Alzolay started the season as part of a closer-by-committee and didn’t record his first save until May 6th, but by the end of the season he was the Cubs’ primary closer. He finished the season by converting 22-of-25 save opportunities. Alzolay was at his best in save situations, pitching to a 2.06 ERA and recording a 0.77 WHIP when the game was on the line. Alzolay is a former starter but since being converted to a reliever after the 2021 season he’s added an average of 1.3 mph to his fastball. Despite the velocity increase hitters were getting around on his fastball last season (.302 BAA) so he started throwing his slider (.194 BAA) and sinker a bit more (.184 BAA). Alzolay was extremely effective against right-handed batters (.199 BAA) but lefties had better success against him (.263 BAA). Despite all that, ATC projections expect Alzolay to record 27 saves this season.

Alex Lange, Detroit Tigers, ADP 198.8

Much has been said about Lange’s control issues and overall, it’s true. However, a change in his approach late last season leaves some room for optimism heading into the 2023 season. Sometime around mid-August of last season Lange started throwing his changeup more and while that lowered his strikeout rate it also helped to significantly lower his walk rate. 


Fastball%Changeup %BB/9ERA

Hard Hit %

March 4th – August 12th





August 13th – October 1st





As a result of this new approach opposing batters were swinging at more of his pitches outside the strike zone and although they were making more contact, Lange’s new pitch mix was inducing more ground balls and less hard contact. The average exit velocity on his batted balls dropped by just over two miles per hour and his ERA was down a full run. Per Statcast, Lange had a whiff rate in the 99th percentile. You’re not going to want to roster Lange as your first closer and his home/away splits are concerning (career 2.53 home ERA, 4.86 road ERA), but if the changes he made to his approach late last season carry over to this season, he can outproduce his current ADP. 

Carlos Estevez, Los Angeles Angels, ADP 229.2

Estevez got off to a blistering start last season. Through July 30th he had a 5-1 record and he posted a 1.88 ERA, on his way to recording two holds and converting all 23 of his save opportunities. The rest of his season was brutal as he pitched to an 8.38 ERA and converted just eight of his final 12 save chances the rest of the way. In an attempt to explain his late season swoon Estevez simply said that the physical demands of pitching in the ninth inning all season long caught up to him.  In response, he changed his offseason workout routine and added some interval training which he hopes will better prepare him for the rigors that come with closing out games at the big-league level.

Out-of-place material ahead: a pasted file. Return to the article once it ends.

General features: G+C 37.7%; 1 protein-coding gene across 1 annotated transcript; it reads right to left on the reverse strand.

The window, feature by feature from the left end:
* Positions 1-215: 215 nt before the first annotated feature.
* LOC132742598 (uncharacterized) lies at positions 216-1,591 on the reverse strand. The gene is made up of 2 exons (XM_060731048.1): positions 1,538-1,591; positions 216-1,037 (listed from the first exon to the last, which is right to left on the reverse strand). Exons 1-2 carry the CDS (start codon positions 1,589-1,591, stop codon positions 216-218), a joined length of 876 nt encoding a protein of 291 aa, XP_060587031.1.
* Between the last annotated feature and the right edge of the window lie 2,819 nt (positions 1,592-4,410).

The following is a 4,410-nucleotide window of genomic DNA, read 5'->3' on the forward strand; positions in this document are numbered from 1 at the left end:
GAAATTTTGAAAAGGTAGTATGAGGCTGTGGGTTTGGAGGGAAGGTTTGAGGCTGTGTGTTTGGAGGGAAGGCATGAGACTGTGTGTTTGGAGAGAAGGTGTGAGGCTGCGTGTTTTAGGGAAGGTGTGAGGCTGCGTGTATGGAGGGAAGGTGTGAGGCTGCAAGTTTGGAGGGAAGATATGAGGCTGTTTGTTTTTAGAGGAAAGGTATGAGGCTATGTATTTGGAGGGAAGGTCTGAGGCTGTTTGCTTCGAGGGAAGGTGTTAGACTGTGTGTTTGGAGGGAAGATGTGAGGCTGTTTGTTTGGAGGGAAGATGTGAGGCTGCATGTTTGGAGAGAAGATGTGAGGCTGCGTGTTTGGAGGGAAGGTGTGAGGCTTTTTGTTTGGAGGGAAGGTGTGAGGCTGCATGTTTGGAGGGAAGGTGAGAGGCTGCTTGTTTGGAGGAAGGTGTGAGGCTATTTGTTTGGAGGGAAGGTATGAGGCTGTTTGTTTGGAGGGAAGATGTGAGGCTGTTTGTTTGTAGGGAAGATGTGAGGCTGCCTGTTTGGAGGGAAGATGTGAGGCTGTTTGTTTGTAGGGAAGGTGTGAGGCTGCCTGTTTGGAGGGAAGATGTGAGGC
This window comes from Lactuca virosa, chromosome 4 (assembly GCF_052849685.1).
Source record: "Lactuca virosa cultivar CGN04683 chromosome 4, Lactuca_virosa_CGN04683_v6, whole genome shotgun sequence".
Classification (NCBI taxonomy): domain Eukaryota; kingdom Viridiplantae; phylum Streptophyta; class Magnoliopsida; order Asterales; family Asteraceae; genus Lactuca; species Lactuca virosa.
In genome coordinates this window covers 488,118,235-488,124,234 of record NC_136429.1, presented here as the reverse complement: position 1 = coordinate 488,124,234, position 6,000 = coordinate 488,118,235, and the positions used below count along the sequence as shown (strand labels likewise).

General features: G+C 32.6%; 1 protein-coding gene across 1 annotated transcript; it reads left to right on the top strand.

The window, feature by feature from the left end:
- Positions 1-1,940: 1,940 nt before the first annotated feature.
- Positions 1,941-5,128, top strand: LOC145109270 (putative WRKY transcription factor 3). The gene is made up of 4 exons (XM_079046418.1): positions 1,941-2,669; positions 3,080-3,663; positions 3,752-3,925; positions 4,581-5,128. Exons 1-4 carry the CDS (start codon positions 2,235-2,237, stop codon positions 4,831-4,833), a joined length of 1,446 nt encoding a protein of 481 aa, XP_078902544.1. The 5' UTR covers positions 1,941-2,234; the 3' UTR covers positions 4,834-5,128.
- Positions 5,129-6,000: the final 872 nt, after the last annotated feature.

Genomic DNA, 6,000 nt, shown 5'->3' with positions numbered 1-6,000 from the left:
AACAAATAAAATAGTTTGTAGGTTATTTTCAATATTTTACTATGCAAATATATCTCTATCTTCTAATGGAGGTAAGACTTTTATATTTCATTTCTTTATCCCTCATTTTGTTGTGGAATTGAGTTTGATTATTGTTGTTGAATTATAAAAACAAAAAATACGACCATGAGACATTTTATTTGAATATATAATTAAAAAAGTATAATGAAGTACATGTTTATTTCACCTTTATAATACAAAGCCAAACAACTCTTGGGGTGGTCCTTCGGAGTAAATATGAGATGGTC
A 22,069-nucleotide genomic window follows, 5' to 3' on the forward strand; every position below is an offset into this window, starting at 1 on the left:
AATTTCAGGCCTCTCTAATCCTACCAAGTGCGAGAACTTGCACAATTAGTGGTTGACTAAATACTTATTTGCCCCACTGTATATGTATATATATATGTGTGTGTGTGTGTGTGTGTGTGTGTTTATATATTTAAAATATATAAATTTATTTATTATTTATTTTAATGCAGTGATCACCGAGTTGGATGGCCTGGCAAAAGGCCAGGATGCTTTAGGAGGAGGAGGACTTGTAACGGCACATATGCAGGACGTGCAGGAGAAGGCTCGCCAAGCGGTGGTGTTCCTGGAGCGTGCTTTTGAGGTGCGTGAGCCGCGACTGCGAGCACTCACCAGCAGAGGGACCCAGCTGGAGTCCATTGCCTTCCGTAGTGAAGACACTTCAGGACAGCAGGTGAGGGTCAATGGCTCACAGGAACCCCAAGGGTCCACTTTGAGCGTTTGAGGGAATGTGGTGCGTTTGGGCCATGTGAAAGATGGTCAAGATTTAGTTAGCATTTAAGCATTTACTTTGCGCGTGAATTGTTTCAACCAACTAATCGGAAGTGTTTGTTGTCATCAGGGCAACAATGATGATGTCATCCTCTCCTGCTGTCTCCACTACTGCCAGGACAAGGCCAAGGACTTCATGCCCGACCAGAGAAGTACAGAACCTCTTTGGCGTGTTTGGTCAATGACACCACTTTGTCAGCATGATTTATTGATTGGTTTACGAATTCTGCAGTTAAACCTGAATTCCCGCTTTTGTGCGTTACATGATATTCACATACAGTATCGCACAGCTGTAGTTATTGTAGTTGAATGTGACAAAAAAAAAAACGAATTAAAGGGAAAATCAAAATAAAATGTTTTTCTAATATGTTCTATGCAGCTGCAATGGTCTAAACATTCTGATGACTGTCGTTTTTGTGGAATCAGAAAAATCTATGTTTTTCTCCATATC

Estevez has had a good spring, and he’s stated that his “arm feels in better shape” than it usually does this time of year. Unfortunately, the results on the mound so far this spring haven’t been great, but Estevez has said that he’s a “really bad starter in spring training”. He has a 9.00 ERA and 1.67 WHIP and he gave up nine runs and 10 walks last spring. On the plus side, Angels manager Ron Washington has confirmed that Estevez will start the season as his closer and there’s also room for optimism because Estevez recognized that he needed to make adjustments (and he did) after the way his 2023 season ended.

With the Angels having signed free agent reliever Robert Stephenson this offseason they probably won’t wait too long to remove him from the closer’s role if he gets off to a slow start and you definitely won’t want to roster Estevez as your fantasy baseball team’s primary closer. However, Estevez was one of baseball’s best relievers through the first four months of last season and if he gets off to a hot start, he can help you climb up the ranks of your league’s saves category.